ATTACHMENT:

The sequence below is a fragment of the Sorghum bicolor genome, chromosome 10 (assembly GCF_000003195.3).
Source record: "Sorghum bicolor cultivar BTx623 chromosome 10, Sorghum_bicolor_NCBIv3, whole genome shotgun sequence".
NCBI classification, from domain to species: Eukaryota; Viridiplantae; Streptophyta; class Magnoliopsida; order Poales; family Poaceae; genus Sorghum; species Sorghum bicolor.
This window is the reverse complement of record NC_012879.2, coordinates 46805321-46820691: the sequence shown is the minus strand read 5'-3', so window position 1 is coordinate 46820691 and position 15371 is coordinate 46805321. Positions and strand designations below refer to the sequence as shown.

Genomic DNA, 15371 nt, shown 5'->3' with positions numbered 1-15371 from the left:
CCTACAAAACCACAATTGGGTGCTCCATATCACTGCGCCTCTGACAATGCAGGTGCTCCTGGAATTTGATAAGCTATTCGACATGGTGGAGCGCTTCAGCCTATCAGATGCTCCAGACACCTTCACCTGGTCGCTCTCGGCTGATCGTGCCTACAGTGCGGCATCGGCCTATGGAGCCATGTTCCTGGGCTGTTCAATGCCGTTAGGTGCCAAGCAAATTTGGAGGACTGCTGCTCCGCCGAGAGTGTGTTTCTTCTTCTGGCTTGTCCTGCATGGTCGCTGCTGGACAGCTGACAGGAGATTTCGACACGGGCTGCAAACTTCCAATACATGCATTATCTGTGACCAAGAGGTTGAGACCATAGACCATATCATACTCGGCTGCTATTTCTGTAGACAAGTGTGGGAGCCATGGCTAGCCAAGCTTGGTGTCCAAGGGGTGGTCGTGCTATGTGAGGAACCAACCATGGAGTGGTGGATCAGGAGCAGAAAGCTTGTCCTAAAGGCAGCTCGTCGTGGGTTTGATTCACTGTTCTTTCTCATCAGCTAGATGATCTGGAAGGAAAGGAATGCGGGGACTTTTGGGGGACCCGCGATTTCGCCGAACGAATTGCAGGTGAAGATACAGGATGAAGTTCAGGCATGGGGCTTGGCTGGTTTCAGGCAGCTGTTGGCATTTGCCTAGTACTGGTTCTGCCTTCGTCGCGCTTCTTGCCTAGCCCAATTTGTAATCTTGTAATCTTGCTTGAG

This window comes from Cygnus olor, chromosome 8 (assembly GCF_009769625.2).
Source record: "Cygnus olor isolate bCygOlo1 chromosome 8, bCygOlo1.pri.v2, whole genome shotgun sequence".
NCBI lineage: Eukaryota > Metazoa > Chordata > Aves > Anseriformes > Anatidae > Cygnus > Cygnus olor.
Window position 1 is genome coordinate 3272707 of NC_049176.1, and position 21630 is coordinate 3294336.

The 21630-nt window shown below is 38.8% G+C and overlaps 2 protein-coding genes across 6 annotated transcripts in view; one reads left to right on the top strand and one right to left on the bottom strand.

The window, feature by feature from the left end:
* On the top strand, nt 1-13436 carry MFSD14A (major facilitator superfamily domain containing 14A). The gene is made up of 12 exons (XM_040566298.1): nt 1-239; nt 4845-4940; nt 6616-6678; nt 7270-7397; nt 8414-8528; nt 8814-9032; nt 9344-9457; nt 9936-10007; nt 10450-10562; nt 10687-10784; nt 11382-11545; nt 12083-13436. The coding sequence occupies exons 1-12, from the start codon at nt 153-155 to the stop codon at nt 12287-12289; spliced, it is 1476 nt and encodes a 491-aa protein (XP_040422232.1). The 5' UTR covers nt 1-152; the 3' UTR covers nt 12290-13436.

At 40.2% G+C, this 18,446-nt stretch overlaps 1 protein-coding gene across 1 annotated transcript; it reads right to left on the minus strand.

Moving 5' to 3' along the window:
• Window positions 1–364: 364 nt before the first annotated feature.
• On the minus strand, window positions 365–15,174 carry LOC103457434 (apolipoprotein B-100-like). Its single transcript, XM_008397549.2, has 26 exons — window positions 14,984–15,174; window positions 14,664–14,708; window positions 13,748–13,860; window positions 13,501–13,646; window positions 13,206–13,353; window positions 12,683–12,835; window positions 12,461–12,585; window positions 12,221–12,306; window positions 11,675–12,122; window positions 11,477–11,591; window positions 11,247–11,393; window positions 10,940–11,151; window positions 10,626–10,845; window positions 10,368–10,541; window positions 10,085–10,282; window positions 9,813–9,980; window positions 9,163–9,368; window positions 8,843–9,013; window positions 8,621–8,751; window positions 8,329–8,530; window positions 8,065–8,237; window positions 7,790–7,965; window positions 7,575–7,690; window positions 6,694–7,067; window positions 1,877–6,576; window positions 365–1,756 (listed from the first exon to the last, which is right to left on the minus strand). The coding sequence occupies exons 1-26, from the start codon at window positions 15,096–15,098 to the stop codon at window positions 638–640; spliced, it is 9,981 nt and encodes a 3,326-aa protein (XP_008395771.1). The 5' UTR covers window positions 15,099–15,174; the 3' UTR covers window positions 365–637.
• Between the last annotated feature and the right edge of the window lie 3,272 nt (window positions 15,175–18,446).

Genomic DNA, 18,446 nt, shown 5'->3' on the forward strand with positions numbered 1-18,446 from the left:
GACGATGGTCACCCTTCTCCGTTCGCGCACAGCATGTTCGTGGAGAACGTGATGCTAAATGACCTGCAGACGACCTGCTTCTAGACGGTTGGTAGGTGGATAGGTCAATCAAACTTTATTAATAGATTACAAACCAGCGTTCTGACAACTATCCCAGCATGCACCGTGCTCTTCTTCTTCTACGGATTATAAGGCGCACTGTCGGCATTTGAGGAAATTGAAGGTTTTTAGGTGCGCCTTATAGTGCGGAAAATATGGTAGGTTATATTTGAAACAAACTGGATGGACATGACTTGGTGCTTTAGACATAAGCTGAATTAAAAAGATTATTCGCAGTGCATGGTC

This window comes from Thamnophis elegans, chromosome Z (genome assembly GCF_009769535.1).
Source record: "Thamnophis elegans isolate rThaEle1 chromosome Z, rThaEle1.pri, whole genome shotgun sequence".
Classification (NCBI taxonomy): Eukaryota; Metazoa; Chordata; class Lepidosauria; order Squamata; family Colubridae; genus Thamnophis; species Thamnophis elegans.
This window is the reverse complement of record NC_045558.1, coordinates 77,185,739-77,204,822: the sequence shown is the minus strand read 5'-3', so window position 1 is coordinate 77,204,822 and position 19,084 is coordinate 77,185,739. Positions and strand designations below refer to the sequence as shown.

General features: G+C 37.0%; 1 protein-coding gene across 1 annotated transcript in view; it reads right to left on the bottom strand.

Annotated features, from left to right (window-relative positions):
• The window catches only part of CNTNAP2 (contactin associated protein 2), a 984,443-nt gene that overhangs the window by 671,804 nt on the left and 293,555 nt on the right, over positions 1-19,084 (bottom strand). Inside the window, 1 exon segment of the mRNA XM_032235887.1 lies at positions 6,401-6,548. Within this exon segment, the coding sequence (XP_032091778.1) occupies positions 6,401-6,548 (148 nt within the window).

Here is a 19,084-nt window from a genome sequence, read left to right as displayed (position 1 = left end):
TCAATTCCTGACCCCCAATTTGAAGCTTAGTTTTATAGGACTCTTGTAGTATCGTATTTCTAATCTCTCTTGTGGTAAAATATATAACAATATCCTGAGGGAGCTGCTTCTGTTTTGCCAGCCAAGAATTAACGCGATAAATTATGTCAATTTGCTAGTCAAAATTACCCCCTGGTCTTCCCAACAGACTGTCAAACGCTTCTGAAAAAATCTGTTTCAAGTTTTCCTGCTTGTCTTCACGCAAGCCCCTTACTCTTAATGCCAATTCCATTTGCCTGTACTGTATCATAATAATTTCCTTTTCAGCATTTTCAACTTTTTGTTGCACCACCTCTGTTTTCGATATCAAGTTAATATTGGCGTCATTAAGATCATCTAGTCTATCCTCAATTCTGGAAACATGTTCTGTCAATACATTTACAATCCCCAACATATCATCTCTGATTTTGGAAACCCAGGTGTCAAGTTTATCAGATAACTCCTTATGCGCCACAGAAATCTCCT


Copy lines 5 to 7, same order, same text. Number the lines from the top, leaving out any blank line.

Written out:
Genomic DNA, 15371 nt, shown 5'->3' with positions numbered 1-15371 from the left:
CCTACAAAACCACAATTGGGTGCTCCATATCACTGCGCCTCTGACAATGCAGGTGCTCCTGGAATTTGATAAGCTATTCGACATGGTGGAGCGCTTCAGCCTATCAGATGCTCCAGACACCTTCACCTGGTCGCTCTCGGCTGATCGTGCCTACAGTGCGGCATCGGCCTATGGAGCCATGTTCCTGGGCTGTTCAATGCCGTTAGGTGCCAAGCAAATTTGGAGGACTGCTGCTCCGCCGAGAGTGTGTTTCTTCTTCTGGCTTGTCCTGCATGGTCGCTGCTGGACAGCTGACAGGAGATTTCGACACGGGCTGCAAACTTCCAATACATGCATTATCTGTGACCAAGAGGTTGAGACCATAGACCATATCATACTCGGCTGCTATTTCTGTAGACAAGTGTGGGAGCCATGGCTAGCCAAGCTTGGTGTCCAAGGGGTGGTCGTGCTATGTGAGGAACCAACCATGGAGTGGTGGATCAGGAGCAGAAAGCTTGTCCTAAAGGCAGCTCGTCGTGGGTTTGATTCACTGTTCTTTCTCATCAGCTAGATGATCTGGAAGGAAAGGAATGCGGGGACTTTTGGGGGACCCGCGATTTCGCCGAACGAATTGCAGGTGAAGATACAGGATGAAGTTCAGGCATGGGGCTTGGCTGGTTTCAGGCAGCTGTTGGCATTTGCCTAGTACTGGTTCTGCCTTCGTCGCGCTTCTTGCCTAGCCCAATTTGTAATCTTGTAATCTTGCTTGAG

This window comes from Cygnus olor, chromosome 8 (assembly GCF_009769625.2).